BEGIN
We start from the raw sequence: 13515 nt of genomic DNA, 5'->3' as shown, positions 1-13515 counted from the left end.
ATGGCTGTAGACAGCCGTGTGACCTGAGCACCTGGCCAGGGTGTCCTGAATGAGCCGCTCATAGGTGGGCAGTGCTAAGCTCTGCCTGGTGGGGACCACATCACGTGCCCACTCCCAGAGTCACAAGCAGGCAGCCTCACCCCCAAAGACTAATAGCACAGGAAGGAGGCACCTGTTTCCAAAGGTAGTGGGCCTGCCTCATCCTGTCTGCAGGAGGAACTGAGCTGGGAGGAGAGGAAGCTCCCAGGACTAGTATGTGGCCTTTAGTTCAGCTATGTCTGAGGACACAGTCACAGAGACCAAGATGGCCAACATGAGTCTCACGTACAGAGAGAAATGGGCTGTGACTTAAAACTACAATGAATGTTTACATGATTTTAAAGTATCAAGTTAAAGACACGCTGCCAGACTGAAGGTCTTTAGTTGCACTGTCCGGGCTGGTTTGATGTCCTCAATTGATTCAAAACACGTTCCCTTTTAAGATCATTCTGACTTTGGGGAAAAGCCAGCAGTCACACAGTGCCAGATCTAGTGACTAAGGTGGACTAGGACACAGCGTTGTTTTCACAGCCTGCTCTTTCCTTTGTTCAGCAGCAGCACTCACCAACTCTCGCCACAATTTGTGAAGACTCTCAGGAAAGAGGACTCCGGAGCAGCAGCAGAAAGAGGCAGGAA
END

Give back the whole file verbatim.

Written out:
We start from the raw sequence: 13515 nt of genomic DNA, 5'->3' as shown, positions 1-13515 counted from the left end.
ATGGCTGTAGACAGCCGTGTGACCTGAGCACCTGGCCAGGGTGTCCTGAATGAGCCGCTCATAGGTGGGCAGTGCTAAGCTCTGCCTGGTGGGGACCACATCACGTGCCCACTCCCAGAGTCACAAGCAGGCAGCCTCACCCCCAAAGACTAATAGCACAGGAAGGAGGCACCTGTTTCCAAAGGTAGTGGGCCTGCCTCATCCTGTCTGCAGGAGGAACTGAGCTGGGAGGAGAGGAAGCTCCCAGGACTAGTATGTGGCCTTTAGTTCAGCTATGTCTGAGGACACAGTCACAGAGACCAAGATGGCCAACATGAGTCTCACGTACAGAGAGAAATGGGCTGTGACTTAAAACTACAATGAATGTTTACATGATTTTAAAGTATCAAGTTAAAGACACGCTGCCAGACTGAAGGTCTTTAGTTGCACTGTCCGGGCTGGTTTGATGTCCTCAATTGATTCAAAACACGTTCCCTTTTAAGATCATTCTGACTTTGGGGAAAAGCCAGCAGTCACACAGTGCCAGATCTAGTGACTAAGGTGGACTAGGACACAGCGTTGTTTTCACAGCCTGCTCTTTCCTTTGTTCAGCAGCAGCACTCACCAACTCTCGCCACAATTTGTGAAGACTCTCAGGAAAGAGGACTCCGGAGCAGCAGCAGAAAGAGGCAGGAA